well i thought this would help alot of ppl out and so i thought i would do a lil research to help further this along and if it can be built cheaper than buying one thats great cause we all know how expensive the world of fish keeping is wether it be freshwater or saltwater
what data does the ardiuno gave you as an output and how do you translate that to PAR reading? I am new to electronics but would like to learn and prehaps provide some input to help out.
All photodiode will output a small voltage when excited by light but the voltage alone is not not good enough in terms of resolution.
So what you do is apply 5Volts through it and gather the output signal from the diode (0V-5V).
Here's a typical setup (photoresistor/photodiode)
HEh, They needed me to fill out a form on the intent of my purchase... I think it's regular policy these days to make a safer world.
For photodiodes??... maybe its more of a marketing strategy to look into new avenues they can market their products.......... just my 2 cents. Anyways, how is the design and calibration coming along? Any new developements?
Hah, I have no idea what kind of weapons you can make but I know photodiodes are used regularly to detect lasers.. I have heard news stories of people buying cheap components from the States and shipping them to NATO embargoed countries which is a big no-no.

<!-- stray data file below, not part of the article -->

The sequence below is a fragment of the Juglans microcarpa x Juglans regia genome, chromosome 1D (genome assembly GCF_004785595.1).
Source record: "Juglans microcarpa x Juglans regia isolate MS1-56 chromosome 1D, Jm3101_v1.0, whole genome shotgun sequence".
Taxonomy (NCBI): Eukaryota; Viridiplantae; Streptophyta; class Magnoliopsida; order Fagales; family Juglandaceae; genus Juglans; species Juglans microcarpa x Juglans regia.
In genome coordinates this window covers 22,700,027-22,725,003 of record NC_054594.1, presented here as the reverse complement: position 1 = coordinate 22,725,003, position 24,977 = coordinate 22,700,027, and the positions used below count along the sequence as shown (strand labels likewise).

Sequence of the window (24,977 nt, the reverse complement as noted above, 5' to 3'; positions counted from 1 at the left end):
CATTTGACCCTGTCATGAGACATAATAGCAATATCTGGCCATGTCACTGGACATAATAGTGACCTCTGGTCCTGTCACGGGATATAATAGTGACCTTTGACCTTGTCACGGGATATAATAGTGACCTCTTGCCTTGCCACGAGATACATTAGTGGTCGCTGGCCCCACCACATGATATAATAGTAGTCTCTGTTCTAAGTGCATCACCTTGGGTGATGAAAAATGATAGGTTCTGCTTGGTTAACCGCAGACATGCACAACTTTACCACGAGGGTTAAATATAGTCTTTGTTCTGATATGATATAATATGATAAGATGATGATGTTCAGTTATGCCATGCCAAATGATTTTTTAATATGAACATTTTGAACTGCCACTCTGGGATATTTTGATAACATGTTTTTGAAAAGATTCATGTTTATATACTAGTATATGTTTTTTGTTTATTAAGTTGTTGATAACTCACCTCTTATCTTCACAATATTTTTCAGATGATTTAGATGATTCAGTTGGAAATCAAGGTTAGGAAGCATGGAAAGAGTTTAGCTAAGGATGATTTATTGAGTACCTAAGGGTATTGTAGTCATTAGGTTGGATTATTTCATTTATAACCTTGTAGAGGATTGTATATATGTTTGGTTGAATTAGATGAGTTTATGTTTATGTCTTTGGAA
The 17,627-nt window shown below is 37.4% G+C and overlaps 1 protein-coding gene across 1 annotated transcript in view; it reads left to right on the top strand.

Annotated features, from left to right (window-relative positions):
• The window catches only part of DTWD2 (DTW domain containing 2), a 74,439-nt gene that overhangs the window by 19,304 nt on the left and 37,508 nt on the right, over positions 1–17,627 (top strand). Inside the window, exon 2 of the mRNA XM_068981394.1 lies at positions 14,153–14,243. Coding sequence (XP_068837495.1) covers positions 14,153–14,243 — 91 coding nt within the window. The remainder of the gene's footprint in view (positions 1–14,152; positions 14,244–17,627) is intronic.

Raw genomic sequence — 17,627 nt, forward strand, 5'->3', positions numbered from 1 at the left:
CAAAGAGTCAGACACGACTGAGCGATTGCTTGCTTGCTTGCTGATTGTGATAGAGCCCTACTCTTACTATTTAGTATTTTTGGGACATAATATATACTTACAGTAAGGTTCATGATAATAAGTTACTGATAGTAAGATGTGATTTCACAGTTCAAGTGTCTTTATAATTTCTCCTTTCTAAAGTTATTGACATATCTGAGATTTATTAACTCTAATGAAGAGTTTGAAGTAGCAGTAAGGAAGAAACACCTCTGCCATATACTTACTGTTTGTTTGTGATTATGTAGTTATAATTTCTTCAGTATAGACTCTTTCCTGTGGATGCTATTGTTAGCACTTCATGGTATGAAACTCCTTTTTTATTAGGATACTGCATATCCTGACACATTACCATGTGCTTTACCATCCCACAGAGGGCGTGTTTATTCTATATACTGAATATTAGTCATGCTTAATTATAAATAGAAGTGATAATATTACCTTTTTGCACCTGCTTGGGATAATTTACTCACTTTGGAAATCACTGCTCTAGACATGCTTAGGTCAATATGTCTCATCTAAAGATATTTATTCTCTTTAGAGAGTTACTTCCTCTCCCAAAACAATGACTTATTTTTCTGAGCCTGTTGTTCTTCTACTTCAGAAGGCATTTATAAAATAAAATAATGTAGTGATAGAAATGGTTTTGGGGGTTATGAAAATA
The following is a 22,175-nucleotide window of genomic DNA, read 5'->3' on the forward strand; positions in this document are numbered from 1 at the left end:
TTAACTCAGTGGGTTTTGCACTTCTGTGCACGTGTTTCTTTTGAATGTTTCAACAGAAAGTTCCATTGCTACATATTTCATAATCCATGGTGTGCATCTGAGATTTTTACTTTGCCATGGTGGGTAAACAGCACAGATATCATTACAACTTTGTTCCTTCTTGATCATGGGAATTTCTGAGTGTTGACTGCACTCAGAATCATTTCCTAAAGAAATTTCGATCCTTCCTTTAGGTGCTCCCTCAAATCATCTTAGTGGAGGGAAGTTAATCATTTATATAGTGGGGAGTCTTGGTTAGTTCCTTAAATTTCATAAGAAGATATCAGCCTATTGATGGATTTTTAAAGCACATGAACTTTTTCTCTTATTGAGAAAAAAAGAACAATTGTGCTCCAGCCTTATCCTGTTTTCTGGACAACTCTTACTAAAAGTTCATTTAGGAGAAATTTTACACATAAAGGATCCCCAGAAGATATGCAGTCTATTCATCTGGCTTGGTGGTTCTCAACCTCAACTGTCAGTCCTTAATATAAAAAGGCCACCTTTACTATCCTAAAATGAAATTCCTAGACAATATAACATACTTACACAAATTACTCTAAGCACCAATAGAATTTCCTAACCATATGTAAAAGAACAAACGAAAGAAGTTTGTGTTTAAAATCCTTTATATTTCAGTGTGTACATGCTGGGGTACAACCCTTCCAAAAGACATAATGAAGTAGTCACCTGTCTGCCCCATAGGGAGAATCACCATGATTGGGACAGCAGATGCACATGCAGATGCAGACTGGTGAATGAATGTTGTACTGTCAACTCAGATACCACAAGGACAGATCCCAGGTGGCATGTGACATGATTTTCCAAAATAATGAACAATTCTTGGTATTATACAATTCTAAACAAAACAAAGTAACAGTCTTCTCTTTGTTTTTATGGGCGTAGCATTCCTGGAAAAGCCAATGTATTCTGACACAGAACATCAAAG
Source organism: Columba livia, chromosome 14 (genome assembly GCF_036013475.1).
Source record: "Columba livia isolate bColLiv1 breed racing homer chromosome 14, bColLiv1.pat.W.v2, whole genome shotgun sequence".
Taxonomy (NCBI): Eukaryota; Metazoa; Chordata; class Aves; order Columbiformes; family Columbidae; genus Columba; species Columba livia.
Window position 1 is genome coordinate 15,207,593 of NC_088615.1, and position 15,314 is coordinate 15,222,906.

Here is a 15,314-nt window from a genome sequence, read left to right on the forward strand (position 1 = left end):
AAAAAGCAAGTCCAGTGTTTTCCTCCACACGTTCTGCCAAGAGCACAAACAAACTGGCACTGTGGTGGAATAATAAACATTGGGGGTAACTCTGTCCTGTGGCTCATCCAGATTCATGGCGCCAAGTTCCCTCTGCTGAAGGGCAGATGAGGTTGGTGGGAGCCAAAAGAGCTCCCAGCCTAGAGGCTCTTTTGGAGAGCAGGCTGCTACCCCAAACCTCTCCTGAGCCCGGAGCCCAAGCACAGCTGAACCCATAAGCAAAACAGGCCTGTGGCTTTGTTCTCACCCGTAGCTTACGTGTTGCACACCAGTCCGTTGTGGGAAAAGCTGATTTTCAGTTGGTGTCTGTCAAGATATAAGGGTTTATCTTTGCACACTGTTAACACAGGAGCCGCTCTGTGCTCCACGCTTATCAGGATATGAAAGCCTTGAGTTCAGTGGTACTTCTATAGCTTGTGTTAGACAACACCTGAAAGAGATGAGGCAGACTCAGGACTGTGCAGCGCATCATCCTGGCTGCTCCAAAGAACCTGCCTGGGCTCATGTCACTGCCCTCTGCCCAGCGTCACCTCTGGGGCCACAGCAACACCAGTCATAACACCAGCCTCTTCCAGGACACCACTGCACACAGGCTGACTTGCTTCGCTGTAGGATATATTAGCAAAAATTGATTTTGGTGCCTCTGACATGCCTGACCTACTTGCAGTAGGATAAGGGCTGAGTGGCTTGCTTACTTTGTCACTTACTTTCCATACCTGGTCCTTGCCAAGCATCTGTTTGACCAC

In my research, I found out that a green LED, can read PAR visible light pretty darn well. The spectrum matches up but the resolution is so low I'd need an expensive millivolt meter.
Well, the conclusion on this so far is that the current photodiode is not reliable because it reads Infra Red as well. Different bulbs will have different IR output and will skew the readings. Since a photodiode is the key foundation for this, I'll wait for the correct diode to arrive and restart the calibrations.
I can worry about the cosine corrections and such later. I wouldn't even know where to get a cosine correction filter ... But from looking at the charts & graphs, I can leave it out and call it 'goodnuff'.